On January 1, 2011, estates in excess of $1 million will be subject to payment of federal estate tax. With the federal exemption reverting to $1 million, far more Americans will be impacted by the estate tax. For example, in 2008 the federal estate tax exemption was $2 million per person. The estate of a New Yorker dying in 2008 with a total taxable estate of $2 million would only have paid a New York State estate tax in the amount of $99,600. In contrast, a New York resident with a $2 million estate dying in 2011 will be subject to a combined federal and New York State estate tax of $435,000.
Given the huge sums at stake, planning to minimize estate taxes will take on greater importance. One powerful and relatively straightforward planning technique for couples with a moderate to high net worth is the Spousal Gifting Trust (“SGT”).
In very basic terms, the SGT works like this: each spouse establishes an irrevocable trust, with the wife typically serving as a Trustee of husband’s trust, and the husband typically serving as a Trustee of wife’s trust. Depending upon the client objectives, a co-Trustee may be named as well.
Once the SGT’s have been established, both spouses will make gifts to their respective trusts in an initial amount not to exceed $5,000 per year. As the value of the trust grows over the years, the amount that can be gifted to the SGT annually can be increased. Ultimately, the maximum amount that can be gifted to the SGT annually without utilizing any portion of the donor’s annual $1 million gift tax exemption is a sum equal to the annual gift exemption (currently $13,000 per year). The beneficiary spouse will have a temporary right to withdrawal the gifted sum, typically for a period of thirty days. If the gifted amount is not withdrawn from the SGT, it can remain in the trust and invested in whatever financial vehicles the Trustee chooses. Once funded into the trust, the assets in the trust can be used for the beneficiary spouse’s needs at any time.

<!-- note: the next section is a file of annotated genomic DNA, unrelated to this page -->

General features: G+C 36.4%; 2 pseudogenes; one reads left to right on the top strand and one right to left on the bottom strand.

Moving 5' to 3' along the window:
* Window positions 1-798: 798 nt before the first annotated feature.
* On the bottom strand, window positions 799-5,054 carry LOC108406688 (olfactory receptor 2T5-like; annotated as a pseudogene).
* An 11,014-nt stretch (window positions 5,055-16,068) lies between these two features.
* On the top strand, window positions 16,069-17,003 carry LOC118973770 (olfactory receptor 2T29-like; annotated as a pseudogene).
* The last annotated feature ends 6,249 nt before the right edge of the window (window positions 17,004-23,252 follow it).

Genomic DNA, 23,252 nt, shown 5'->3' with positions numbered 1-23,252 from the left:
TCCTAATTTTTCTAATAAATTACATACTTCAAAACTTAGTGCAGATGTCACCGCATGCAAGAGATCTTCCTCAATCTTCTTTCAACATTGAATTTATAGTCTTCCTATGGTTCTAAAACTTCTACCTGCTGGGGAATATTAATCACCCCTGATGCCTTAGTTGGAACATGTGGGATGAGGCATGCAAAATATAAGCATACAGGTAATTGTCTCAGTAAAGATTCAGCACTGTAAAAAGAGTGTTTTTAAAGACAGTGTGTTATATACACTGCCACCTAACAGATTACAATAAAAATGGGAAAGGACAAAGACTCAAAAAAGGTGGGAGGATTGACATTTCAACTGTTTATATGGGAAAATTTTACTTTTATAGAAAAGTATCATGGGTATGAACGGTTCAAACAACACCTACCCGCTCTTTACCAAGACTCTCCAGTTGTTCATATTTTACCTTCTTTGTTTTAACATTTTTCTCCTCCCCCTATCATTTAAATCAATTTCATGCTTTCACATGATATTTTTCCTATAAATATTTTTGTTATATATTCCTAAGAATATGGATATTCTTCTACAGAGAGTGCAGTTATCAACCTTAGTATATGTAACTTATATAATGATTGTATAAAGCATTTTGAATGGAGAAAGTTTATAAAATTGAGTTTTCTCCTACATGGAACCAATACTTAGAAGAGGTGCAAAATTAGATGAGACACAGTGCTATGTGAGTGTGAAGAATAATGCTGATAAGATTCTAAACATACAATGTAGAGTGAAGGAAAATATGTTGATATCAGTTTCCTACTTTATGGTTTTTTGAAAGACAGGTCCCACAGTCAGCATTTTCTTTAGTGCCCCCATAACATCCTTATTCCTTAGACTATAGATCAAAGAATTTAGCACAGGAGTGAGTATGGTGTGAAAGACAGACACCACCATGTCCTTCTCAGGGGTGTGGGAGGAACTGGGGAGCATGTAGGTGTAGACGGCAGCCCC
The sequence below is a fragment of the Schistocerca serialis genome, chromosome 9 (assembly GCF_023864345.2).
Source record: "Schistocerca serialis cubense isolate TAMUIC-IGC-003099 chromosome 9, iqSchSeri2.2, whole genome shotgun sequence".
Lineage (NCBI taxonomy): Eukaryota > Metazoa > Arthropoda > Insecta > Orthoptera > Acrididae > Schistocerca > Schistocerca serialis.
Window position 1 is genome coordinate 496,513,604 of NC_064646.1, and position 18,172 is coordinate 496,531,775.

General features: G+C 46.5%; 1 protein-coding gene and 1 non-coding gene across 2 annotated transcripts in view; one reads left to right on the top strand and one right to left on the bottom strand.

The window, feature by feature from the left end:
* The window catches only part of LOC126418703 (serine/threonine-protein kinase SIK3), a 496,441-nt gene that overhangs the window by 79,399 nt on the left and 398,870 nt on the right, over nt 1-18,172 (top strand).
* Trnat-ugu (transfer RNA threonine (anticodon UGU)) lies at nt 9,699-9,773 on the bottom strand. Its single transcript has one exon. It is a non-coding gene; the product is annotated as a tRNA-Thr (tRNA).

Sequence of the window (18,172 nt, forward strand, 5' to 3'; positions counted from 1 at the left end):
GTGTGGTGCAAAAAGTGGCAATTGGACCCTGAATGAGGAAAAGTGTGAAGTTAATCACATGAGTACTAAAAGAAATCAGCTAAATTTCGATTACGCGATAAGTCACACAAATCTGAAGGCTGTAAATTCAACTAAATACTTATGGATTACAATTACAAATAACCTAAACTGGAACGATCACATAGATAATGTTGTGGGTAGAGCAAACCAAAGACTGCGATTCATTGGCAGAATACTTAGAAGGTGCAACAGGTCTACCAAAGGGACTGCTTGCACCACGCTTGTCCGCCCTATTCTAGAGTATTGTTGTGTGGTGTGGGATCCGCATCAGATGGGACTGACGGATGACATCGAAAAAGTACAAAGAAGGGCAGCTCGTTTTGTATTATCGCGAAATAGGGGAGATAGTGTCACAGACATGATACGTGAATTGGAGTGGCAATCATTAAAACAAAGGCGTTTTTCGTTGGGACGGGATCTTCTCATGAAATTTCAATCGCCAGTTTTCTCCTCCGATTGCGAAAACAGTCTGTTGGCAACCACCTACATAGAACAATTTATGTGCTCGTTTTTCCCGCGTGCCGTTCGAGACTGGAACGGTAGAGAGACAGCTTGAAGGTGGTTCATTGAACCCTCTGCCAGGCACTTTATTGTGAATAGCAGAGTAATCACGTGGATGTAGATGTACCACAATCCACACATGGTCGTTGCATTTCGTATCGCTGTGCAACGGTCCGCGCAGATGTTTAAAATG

How does funding an SGT provide any estate tax benefits? The magic here is that the amounts gifted by each spouse to their respective SGT’s will not be included in the taxable estate of either spouse! The key is that in making the gifts to each SGT, the couple is intentionally not utilizing the “unlimited marital deduction” that would ordinarily apply to spousal gifts. While using the unlimited marital deduction will ensure that a gift made by the donor spouse would not be taxable in his estate, the spouse receiving the gifted assets will ultimately have those assets included in her estate. By instead gifting some of the couple’s assets to SGT’s, the assets in each spouse’s SGT will grow over time completely exempt from estate tax inclusion.
To demonstrate the cumulative power of an SGT, imagine that a husband and wife, each 45 years old, contribute $5,000 to their respective SGT’s each year for 30 years. If the assets in each SGT were to grow annually at an average of 6%, the value of the assets in each SGT would be $395,291 – or a combined value of $790,582 – none of which would be subject to federal or New York estate tax.
A final point: despite its name, the SGT can be used by same-sex and unmarried couples to provide an estate tax-exempt repository of assets.